My debut novel, ‘The Shrine of Death’ was recently launched at the prestigious Sharjah International Book Fair 2018 — the third largest book fair in the world, and the largest in the region!
SHARJAH: Debutant Indian novelist Divya Kumar received overwhelming response as she introduced “The Shrine of Death” to booklovers at the ongoing Sharjah International Book Fair (SIBF).
Published by Bloomsbury India, the novel was released in India in April 2018 to glowing reviews by the press and readers alike. Since then its arrival was awaited by the UAE book aficionados.
It is a fast-paced thriller dealing with the hot-button issue of idol theft, and has a heady mix of crime, mystery, romance and the paranormal.
During a conversation at the SIBF with the acclaimed poet and author Anuradha Vijayakrishnan, Kumar said that the book is a heavily fictionalised account of actual events that occurred in Tamil Nadu, India, in 2009, when a set of ancient Chola idols disappeared from an abandoned temple, and were later discovered to have been smuggled out of the country. This was the watershed case that eventually led to the high-profile arrest of Manhattan-based art dealer and smuggler Subhash Kapoor.
“The Shrine of Death” tells the story of Prabha Sinha, an IT professional in the south Indian city of Chennai, who is plunged into a murky world of idol theft, murder, and betrayal after she gets a mysterious phone call one night from her old friend Sneha Pillai. As she races to find answers before the people she loves get hurt, she seeks the help of Jai Vadehra, a troubled young man with a tragic past, and police officer Gerard Ratnaraj of the Idol Wing, CID, whom she can’t help but be drawn to. Their search takes them from Chennai’s newsrooms and universities to the abandoned sepulchral shrine of a Chola queen in the heartland of Tamil Nadu. And here there is a twist in the tale.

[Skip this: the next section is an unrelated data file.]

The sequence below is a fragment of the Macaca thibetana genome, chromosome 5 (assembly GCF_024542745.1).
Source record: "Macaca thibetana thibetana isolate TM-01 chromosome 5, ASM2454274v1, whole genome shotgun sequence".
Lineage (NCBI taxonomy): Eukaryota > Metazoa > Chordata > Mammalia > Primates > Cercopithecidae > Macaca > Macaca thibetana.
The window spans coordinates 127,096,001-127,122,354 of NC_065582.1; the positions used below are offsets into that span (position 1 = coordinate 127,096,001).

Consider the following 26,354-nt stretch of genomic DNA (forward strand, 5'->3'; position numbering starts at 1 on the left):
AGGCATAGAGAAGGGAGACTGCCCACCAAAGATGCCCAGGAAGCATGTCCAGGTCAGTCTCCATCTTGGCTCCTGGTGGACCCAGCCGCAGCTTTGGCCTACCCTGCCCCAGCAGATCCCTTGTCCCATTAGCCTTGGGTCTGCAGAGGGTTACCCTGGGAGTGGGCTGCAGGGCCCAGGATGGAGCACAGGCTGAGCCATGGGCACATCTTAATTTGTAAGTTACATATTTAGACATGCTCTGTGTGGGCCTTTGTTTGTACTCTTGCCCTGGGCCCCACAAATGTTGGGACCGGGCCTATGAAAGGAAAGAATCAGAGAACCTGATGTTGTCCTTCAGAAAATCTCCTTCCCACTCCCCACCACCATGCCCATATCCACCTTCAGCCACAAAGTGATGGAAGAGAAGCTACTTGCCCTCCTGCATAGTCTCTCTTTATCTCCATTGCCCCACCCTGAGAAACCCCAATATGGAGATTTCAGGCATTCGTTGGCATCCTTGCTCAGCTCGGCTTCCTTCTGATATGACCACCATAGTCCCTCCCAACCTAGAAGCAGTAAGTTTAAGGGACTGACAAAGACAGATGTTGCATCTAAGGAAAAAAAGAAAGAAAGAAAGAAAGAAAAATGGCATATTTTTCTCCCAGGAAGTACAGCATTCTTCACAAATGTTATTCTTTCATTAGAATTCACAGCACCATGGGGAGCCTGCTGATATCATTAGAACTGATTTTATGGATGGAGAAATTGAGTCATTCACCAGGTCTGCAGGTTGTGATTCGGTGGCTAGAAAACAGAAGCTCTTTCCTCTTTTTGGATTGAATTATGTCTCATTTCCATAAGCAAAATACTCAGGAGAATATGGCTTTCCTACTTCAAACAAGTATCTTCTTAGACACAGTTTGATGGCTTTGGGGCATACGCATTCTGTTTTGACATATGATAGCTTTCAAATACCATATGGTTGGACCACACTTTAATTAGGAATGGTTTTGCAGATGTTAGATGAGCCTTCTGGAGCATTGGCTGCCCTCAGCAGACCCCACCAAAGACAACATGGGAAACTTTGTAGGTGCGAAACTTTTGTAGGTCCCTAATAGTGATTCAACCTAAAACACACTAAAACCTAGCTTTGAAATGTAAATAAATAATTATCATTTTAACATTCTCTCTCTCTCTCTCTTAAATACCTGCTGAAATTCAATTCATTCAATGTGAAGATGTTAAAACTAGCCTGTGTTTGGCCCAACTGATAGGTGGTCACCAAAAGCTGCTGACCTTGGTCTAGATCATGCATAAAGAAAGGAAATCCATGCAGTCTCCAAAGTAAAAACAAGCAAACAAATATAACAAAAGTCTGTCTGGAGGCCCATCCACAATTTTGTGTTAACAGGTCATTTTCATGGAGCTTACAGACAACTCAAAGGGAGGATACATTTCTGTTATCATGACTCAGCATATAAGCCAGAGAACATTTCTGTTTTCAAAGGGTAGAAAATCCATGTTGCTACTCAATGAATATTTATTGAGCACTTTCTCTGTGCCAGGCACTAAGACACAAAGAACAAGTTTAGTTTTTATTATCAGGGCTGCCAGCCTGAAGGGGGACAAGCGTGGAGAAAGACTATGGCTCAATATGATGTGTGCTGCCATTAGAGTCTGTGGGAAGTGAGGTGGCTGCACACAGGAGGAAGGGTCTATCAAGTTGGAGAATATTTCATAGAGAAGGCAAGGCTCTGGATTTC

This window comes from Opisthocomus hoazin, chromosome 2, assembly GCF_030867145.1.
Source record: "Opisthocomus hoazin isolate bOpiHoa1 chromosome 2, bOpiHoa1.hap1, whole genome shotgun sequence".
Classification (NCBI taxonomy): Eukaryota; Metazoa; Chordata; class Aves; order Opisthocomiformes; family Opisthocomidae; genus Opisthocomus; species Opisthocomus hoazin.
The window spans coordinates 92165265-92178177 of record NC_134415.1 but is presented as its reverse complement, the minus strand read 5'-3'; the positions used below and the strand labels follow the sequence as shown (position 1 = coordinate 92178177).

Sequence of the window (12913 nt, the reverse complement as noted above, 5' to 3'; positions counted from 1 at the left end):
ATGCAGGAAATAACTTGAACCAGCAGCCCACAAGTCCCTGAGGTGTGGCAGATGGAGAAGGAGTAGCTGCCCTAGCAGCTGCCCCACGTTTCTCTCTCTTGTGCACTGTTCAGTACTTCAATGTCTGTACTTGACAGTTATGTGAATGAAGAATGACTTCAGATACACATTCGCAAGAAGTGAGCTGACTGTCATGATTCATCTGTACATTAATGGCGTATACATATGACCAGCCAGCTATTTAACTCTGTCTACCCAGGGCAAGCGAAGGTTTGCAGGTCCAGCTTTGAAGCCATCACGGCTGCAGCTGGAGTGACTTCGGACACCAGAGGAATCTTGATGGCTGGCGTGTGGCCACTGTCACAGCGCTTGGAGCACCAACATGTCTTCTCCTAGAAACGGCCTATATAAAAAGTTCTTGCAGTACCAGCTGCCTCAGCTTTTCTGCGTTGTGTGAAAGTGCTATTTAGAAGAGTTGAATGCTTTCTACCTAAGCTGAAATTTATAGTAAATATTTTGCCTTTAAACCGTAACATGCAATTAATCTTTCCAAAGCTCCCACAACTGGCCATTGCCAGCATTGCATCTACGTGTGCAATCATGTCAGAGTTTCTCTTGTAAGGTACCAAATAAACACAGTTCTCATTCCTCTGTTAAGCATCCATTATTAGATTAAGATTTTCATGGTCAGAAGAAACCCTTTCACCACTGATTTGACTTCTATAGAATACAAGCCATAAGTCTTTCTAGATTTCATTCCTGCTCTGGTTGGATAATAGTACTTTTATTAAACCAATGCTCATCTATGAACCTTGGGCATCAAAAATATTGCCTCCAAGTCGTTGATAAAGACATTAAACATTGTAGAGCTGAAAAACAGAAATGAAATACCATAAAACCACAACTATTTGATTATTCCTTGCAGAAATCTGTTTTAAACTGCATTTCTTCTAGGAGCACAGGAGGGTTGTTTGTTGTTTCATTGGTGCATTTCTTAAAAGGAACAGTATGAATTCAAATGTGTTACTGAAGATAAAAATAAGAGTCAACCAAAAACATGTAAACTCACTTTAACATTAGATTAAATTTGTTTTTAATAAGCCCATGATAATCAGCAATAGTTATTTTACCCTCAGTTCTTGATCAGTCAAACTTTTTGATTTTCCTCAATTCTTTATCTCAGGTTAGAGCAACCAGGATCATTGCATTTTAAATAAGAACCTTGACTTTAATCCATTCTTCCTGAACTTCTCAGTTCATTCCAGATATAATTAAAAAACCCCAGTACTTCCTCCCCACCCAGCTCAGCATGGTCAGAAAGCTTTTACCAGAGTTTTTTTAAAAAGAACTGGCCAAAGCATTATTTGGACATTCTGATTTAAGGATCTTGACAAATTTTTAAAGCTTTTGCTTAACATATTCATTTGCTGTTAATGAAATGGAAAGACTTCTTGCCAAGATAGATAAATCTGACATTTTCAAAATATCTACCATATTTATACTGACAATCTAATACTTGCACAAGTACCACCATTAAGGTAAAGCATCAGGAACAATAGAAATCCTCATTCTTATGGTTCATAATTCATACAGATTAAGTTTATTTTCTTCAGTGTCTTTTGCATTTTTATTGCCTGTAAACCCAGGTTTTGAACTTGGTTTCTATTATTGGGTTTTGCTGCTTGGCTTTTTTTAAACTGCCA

Divya Kumar is a journalist, writer and blogger, currently based in Dubai. She spent her early 20s studying and working in the US, dabbling in web-design and media studies, before settling down to a career in journalism. After returning to India, she joined The Hindu newspaper in Chennai, writing for The Hindu Metroplus, covering mainly the book and art beat.
“I started writing this book when I took a break for the birth of my first child. Naturally, it took me three years to complete the book. Fortunately, I didn’t have to run after dozens of publishers. The only difficulty I faced was to convince famous literary agent Kanishka Gupta to have a look at my work. Once he agreed to, it was quite smooth as the editor, Himanjali Sankar, also had confidence in my work,” she added. Encouraged by the tremendous response, she has already started working on its sequel.
Currently available at Jashanmal Books stand at the SIBF, the title will shortly be available at leading bookstores in the UAE.